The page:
“By lone Phingari's pensive light
How swiftly rows the Mameluke; My talents I knew to be prodigious, Chanting to his guitar so fight and had been so often assured of my
A legend of the silvery brook.
And oh! the Bulbul's lay he loves scholastic abilities by my aunts and To list in isles of orient clime; sisters, and by my tutor Mr. M Classi Where through each fairy bower he roves,
Building the deep entrancing rhyme." can, that I could anticipate nothing short of a brilliant triumph. But on
Now nothing can be more in the my classical attainments, (great as they style of Byron than these lines. They undoubtedly are,) I relied less than on have, as Miss Scriblerina Botherem obmy talents in general literature, especi- serves, the melancholy swell, and deep ally poetry, for which I have a fine unutterable feelings of his poetry. But genius
, which has received the suffrages my poor father cares little for deep unas well of the female circle at home, as utterable feelings. He asks how this same of all the neighbouring ladies and gen- Mameluke can row swiftly, and play tiemen who visit us, and
who have al- the guitar at the same time ?—and as ways testified the highest admiration of for the next verse, he can't for the life my precocious intellect. In fact, (if I of him see any meaning or sense in it may mention it without exceeding the at all--and it' there be anything in it
worth saying, it is worth saying clearly, tion, I did not distribute according to or else not at all. My sisters who took her directions, not feeling quite easy at up the cudgels for me, informed him the idea of carrying a plum-cake that it is absurd to criticise the modern through the streets into the courts of school of poetry, as you would the old- the College, and there dividing it fashioned precise verse of Milton and among the gownsmen. My happiness Dryden—that my lines present to the was, however, considerably diminished mind an image of deep impassioned by the reflections which I was often loveliness, whose very obscurity makes forced to make on the state of my it appear as if dim with a halo of po- wardrobe. My clothes, though they etical atmosphere. My father made still fitted me, were not of the newest no reply, except saying, that "if I cut, and I soon perceived that however minded my business more, and read the suitable for a lounge in the streets, (or classics instead of stringing a parcel rather street) of Inishogh, they were of nonsense together, I might come to but ill calculated to compete with the know what poetry is, and perhaps see fashionable vestments of the gay that it does not consist in talking about world in College-green and DamePhingari, and bulbuls, and orient street. In fact, before leaving home, I climes, and such stuff!!!"
had had some secret misgivings, that my It is not to be supposed that I suffer outward man but ill accorded with the the fire of my genius to be damped by splendour of my pretensions in other these or any other of my father's criti- respects : but though my mother was cisms, inasmuch as he is on this, as on inclined to sympathise, yet Aunt Sally all other matters at issue between him was so decidedly against granting my and Aunt Sally, a minority in himself. petition for at least a new coat, that the
With the consciousness of such thing was altogether impossible. My splendid talents, I could not help say- aunt argued with her usual ability, that ing to myself, as the coach, on whose my newest suit, which had been made roof I sat, rolled along the crowded eighteen months before by Thady streets of Dublin—“ Little do these O Brallaghan, the Inishogh tailor, was people know who is entering their city good enough for me, during my short at this moment !” And when jostled stay in Dublin, and the other suit, of at the coach office by porters and jin- about four years' standing, would, with gle-men, and all sorts of dirty persons, a little mending, do admirably well for I indignantly called to mind that the travelling in. Manners, she remarked, time was at hand when I should walk form the essential distinction of a gentheir streets, not undistinguished as at tleman, and a real gentleman could present, from the ordinary herd of never be mistaken for anything else, men. I stopped at Macken's hotel, in however mean his attire—while low, Dawson-street, which has thus acquired underbred people were sure to be dea kind of classic celebrity; and having tected, through all the finery which introduced myself to my intended tu- their money could heap on them, tor, the Rev. Dr. Golumpus, who had Though not so thoroughly convinced been selected because Aunt Sally was of the applicability of these maxims to once in his company. I occupied my- my own case, as I am wont to be by self for a day or two in walking about Aunt Sally's reasonings on theology, the city, and surveying its objects of and politics, I was forced to make the interest. Among these was a remark- best of it, and persuade myself that able pillar, erected in honour of the such was the grace and gentility of my immortal Nelson, to the top of which demeanour, that I came within the I ascended; and a puppet-show, which principle of Mr. Twitch's observation, a man exhibited at the corner of Car- that "little Flanagan would look well lisle bridge, for only a halfpenny a in any thing.”. Still, as ever and anon peep, and which contained some highly I caught a glimpse of my figure in a interesting representations. In the mirror in some shop window, I could confectioner's shops, I found a very not repress some bitter feelings of moragreeable mode of spending my spare tification at my battered hat and shabby time in the intervals of sight-seeing, coat, as well as some uncharitable wishespecially after my excellent Aunt es concerning my Aunt Sally. Jenny's plum cake had been consumed : On the appointed day I entered which, by the by, I may as well men- college. When fairly in the hall I felt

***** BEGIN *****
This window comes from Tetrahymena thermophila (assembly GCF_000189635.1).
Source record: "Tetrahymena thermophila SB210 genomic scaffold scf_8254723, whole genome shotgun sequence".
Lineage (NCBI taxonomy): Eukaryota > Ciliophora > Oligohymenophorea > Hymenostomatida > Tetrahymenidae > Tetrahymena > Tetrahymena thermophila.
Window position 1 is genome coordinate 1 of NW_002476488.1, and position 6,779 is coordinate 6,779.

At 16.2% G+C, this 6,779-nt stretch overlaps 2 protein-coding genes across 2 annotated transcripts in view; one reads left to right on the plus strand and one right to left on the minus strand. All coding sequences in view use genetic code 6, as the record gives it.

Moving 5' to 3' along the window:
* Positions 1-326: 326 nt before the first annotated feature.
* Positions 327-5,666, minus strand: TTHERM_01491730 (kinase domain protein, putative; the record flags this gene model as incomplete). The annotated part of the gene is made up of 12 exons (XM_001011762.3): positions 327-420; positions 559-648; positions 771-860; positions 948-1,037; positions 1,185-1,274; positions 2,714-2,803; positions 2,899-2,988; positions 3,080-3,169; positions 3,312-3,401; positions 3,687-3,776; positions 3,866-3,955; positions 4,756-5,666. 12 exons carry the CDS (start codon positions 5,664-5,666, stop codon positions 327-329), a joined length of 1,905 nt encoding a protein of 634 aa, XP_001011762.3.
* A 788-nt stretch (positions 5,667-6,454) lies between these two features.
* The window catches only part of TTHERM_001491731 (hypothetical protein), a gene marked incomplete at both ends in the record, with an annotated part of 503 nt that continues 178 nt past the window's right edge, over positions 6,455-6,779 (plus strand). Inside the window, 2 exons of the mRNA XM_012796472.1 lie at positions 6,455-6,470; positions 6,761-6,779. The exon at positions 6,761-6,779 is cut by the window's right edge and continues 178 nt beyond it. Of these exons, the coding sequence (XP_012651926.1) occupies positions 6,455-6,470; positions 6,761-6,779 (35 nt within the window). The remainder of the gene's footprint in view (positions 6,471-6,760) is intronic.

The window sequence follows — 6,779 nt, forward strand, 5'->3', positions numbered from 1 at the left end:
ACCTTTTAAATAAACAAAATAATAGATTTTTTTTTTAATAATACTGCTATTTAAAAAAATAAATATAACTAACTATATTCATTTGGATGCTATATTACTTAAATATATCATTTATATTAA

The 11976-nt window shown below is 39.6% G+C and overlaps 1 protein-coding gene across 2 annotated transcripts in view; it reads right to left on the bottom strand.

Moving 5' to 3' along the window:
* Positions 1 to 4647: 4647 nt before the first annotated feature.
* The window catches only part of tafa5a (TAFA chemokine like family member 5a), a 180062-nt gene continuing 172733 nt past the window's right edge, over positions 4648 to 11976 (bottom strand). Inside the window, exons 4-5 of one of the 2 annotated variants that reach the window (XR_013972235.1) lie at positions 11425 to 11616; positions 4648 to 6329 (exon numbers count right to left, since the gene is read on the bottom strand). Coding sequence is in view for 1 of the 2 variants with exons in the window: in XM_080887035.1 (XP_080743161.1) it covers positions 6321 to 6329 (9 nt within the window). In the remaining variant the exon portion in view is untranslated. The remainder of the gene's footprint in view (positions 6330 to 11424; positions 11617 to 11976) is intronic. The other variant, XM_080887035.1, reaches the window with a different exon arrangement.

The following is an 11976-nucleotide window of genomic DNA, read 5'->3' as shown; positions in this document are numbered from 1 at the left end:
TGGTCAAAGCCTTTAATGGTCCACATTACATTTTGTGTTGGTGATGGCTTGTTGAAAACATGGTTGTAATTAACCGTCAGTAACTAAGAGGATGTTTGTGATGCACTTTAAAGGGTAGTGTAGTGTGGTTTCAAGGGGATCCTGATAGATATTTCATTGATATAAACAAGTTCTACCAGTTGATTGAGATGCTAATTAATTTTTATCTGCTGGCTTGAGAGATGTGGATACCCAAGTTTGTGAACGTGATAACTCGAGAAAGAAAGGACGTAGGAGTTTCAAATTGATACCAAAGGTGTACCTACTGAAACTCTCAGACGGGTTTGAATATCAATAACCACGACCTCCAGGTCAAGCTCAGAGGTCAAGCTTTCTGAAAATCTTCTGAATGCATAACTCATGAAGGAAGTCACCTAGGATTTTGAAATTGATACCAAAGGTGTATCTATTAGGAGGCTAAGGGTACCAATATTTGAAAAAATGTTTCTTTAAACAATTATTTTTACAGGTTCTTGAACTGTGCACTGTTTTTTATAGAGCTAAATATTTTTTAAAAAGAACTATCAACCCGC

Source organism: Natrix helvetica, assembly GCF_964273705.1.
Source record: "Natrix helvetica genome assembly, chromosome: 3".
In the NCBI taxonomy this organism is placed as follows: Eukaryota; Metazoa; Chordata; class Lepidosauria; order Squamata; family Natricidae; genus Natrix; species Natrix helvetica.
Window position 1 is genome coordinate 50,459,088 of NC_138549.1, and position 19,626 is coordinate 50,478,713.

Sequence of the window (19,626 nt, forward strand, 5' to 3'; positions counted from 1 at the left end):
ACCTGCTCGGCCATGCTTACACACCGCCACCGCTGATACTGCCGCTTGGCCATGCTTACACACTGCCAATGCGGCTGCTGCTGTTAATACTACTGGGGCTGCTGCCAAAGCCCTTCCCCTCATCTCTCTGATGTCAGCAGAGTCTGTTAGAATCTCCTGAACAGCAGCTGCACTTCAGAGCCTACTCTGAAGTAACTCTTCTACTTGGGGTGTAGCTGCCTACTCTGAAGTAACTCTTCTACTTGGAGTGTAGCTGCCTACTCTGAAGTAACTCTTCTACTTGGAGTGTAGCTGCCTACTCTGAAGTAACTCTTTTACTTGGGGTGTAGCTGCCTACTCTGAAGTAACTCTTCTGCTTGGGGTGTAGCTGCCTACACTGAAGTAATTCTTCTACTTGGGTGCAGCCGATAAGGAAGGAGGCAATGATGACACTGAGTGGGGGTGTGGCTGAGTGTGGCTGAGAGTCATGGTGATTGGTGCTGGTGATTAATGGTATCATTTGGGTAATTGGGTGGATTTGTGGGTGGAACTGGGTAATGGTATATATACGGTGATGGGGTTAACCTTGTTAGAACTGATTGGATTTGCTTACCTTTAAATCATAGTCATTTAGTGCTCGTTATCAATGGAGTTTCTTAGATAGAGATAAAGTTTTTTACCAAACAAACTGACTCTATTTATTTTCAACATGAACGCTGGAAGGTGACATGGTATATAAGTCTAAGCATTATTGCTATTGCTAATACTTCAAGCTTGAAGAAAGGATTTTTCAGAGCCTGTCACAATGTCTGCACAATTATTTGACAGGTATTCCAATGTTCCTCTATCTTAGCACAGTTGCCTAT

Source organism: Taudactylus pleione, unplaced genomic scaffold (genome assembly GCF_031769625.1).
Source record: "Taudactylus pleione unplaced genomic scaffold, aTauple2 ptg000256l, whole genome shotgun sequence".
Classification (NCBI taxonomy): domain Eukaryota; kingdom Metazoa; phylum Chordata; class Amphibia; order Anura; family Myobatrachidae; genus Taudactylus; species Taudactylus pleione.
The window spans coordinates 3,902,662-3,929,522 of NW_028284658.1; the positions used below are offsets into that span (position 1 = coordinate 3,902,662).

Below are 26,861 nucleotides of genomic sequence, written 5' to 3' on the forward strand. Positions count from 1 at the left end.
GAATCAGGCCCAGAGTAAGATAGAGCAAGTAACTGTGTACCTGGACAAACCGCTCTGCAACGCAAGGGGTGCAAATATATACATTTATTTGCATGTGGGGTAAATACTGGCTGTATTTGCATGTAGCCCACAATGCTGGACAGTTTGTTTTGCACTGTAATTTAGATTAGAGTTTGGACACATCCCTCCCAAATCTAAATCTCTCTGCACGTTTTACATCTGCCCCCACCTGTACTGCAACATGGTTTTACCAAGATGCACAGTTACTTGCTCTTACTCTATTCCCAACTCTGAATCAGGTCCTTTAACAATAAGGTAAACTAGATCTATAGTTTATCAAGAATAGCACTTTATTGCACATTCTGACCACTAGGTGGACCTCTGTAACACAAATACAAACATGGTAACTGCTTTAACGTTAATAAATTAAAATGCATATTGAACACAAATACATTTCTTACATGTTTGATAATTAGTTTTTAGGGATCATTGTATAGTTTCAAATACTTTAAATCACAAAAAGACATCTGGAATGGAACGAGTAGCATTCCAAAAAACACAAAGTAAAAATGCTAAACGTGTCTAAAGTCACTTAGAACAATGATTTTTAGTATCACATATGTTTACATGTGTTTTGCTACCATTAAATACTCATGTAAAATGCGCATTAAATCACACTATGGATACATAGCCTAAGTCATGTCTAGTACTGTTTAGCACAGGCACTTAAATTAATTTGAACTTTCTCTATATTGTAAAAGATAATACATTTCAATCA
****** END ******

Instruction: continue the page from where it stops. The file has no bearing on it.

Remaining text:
my self-confidence to be on the wane, day. But these flattering speculations and stronger when my name and pa were compelled to give way to a dire rentage were asked ; I gave them in persuasion of the reality. I was, and with a proud consciousness of the there was no use in denying it, a huge honour I was destined to confer on my way—a monstrous way from the top Alma Meter at some future indefinite of the class. That I had actually got time, yet I trembled for the event of last place, I did not, it is true, learn the present examination. In fact, till the next day ; but still I knew there was cause for apprehension ; for enough to warrant me in presuming it seems the Fellows are not content that my return to Bog Lodge, and my with the grand general translation of reception by Aunt Sally would be cona passage, which shows that a man is siderably on the wrong side of triumfully master of its spirit but they have phal. When all was over, and I was a plaguy precise way of requiring the borne amid the joyful rush of my felmeaning of every word-a pedantic low-students into the crowded court of and tiresome process, fit only for a the College, I had one solitary satisplodder, and unworthy of a man of faction, that I knew no one there. genius. On the present occasion, how- Forcing my way through the throng ever, it happened, that I had com- uncongratulated and unhonored, I paspletely forgotten both the sense and sed the College gate, somewhat crestspirit of every line which I was required fallen since morning, and traversed the to translate ; and one of the examiners streets, thinkin gall the people were (a truculent looking fellow) said it was laughing at me, till I reached the hotel. a shame for my friends to send me so There, vexed and wearied, I locked ill prepared. However, I passed, and the door of my room and threw myself got-last place! The first was won on the bed, where, after a while, the by a vulgar fellow, who sat near me, bitter thoughts that agitated me, graand whose voice and manner ought to dually gave way to others of a less have made the Fellows (according to humiliating nature. My confidence in Aunt Sally's theory) unanimous in re- my own powers (that unfailing sympjecting him. He certainly translated tom of genius) began to with wonderful fluency and accuracy, strength, and I eagerly grasped at any that I allow; but his look was coarse pretext that would shift the blame of and uninspired, and he was utterly my disgrace from my own shoulders destitute of what at Bog Lodge is and transfer it to those of others. Such called manners. During the progress was not long wanting. I began clearly of the examination, a very odd and un to perceive that my examination had wonted feeling, made up of surprise been a most partial and unfair one ; and shame, had grown upon me; at and by dint of going over the events times I could hardly believe but that of the day one after the other, I made I was asleep, and should presently out such a catalogue of wrongs and awake, and find myself in my own bed insults which had been heaped on me, at home. That disgrace and failure as soon banished humility from my should ever come to be named in the mind, and supplied its place with virsanne sentence with me, was what had tuous indignation at the stupidity and never entered into my imagination— insolence of the heads of college. what I had never calculated on as It is a disgrace to the nation," said possible in the nature of things. What! I, “ that such a university should be 1, the clever and talented Joey Skim- tolerated. I have often heard Aunt things—the youthful genius of Inis- Sally speak of the infamous deficiencies hogh-the admirable Crichton of the in its undergraduate course ; but now age, whose name would shed a classic I can bear witness to them myself. splendour over the neighbourhood of The scoundrels!—what sort of an exBog Lodge!!!—that I should be set amination was that to give me? If I down among the dunces !-nonsense! failed in the the passages they gave It must be all a delusion, and I must be me, why did'nt they try me in others ? dreaming like Nic Bottom, a most rare I am confident, that I could find out dream ; on waking from which, I shall parts of Homer and other books, which no longer be an ass, but, as nature if it had pleased their high mightimade me, a most proper and sweet nesses to take me in, I must, bevond youth as you shall see on a summer's a shadow of doubt, have gained the